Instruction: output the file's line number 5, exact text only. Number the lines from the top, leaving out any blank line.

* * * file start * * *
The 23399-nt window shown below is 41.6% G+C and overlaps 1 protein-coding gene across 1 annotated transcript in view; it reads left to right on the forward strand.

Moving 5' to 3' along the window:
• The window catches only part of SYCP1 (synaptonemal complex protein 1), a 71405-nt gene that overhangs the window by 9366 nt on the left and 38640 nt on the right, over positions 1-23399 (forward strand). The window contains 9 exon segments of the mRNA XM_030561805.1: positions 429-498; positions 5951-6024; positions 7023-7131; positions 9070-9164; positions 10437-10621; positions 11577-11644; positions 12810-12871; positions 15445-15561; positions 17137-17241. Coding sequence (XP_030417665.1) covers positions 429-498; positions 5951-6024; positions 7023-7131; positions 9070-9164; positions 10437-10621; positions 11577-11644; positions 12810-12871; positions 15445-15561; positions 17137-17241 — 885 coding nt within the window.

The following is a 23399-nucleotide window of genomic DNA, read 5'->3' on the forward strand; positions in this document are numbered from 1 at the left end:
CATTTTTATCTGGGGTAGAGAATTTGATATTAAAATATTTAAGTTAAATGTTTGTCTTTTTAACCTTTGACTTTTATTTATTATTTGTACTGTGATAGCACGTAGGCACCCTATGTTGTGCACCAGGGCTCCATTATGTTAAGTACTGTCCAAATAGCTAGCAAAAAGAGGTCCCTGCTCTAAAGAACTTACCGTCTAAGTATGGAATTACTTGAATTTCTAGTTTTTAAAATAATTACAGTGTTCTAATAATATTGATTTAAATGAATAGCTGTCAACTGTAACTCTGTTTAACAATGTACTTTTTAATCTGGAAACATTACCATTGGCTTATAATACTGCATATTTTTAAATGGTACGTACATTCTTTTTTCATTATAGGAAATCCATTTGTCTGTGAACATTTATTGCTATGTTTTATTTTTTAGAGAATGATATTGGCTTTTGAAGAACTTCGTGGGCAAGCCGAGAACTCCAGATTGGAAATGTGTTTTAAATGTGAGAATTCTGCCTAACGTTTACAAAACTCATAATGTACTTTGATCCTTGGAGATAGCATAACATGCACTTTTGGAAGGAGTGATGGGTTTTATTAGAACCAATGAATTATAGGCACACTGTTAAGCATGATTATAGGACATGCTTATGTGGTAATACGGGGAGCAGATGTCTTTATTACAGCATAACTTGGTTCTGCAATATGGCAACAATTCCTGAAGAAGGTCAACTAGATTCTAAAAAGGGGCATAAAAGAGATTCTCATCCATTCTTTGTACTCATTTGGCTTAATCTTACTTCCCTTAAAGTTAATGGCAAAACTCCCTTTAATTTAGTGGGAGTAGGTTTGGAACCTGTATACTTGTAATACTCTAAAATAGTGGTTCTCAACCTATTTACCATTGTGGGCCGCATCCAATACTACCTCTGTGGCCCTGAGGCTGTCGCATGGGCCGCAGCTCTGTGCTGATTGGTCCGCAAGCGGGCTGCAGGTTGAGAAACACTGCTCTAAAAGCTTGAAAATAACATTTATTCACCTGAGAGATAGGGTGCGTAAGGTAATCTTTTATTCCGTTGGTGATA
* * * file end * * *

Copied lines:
CATTTTTATCTGGGGTAGAGAATTTGATATTAAAATATTTAAGTTAAATGTTTGTCTTTTTAACCTTTGACTTTTATTTATTATTTGTACTGTGATAGCACGTAGGCACCCTATGTTGTGCACCAGGGCTCCATTATGTTAAGTACTGTCCAAATAGCTAGCAAAAAGAGGTCCCTGCTCTAAAGAACTTACCGTCTAAGTATGGAATTACTTGAATTTCTAGTTTTTAAAATAATTACAGTGTTCTAATAATATTGATTTAAATGAATAGCTGTCAACTGTAACTCTGTTTAACAATGTACTTTTTAATCTGGAAACATTACCATTGGCTTATAATACTGCATATTTTTAAATGGTACGTACATTCTTTTTTCATTATAGGAAATCCATTTGTCTGTGAACATTTATTGCTATGTTTTATTTTTTAGAGAATGATATTGGCTTTTGAAGAACTTCGTGGGCAAGCCGAGAACTCCAGATTGGAAATGTGTTTTAAATGTGAGAATTCTGCCTAACGTTTACAAAACTCATAATGTACTTTGATCCTTGGAGATAGCATAACATGCACTTTTGGAAGGAGTGATGGGTTTTATTAGAACCAATGAATTATAGGCACACTGTTAAGCATGATTATAGGACATGCTTATGTGGTAATACGGGGAGCAGATGTCTTTATTACAGCATAACTTGGTTCTGCAATATGGCAACAATTCCTGAAGAAGGTCAACTAGATTCTAAAAAGGGGCATAAAAGAGATTCTCATCCATTCTTTGTACTCATTTGGCTTAATCTTACTTCCCTTAAAGTTAATGGCAAAACTCCCTTTAATTTAGTGGGAGTAGGTTTGGAACCTGTATACTTGTAATACTCTAAAATAGTGGTTCTCAACCTATTTACCATTGTGGGCCGCATCCAATACTACCTCTGTGGCCCTGAGGCTGTCGCATGGGCCGCAGCTCTGTGCTGATTGGTCCGCAAGCGGGCTGCAGGTTGAGAAACACTGCTCTAAAAGCTTGAAAATAACATTTATTCACCTGAGAGATAGGGTGCGTAAGGTAATCTTTTATTCCGTTGGTGATA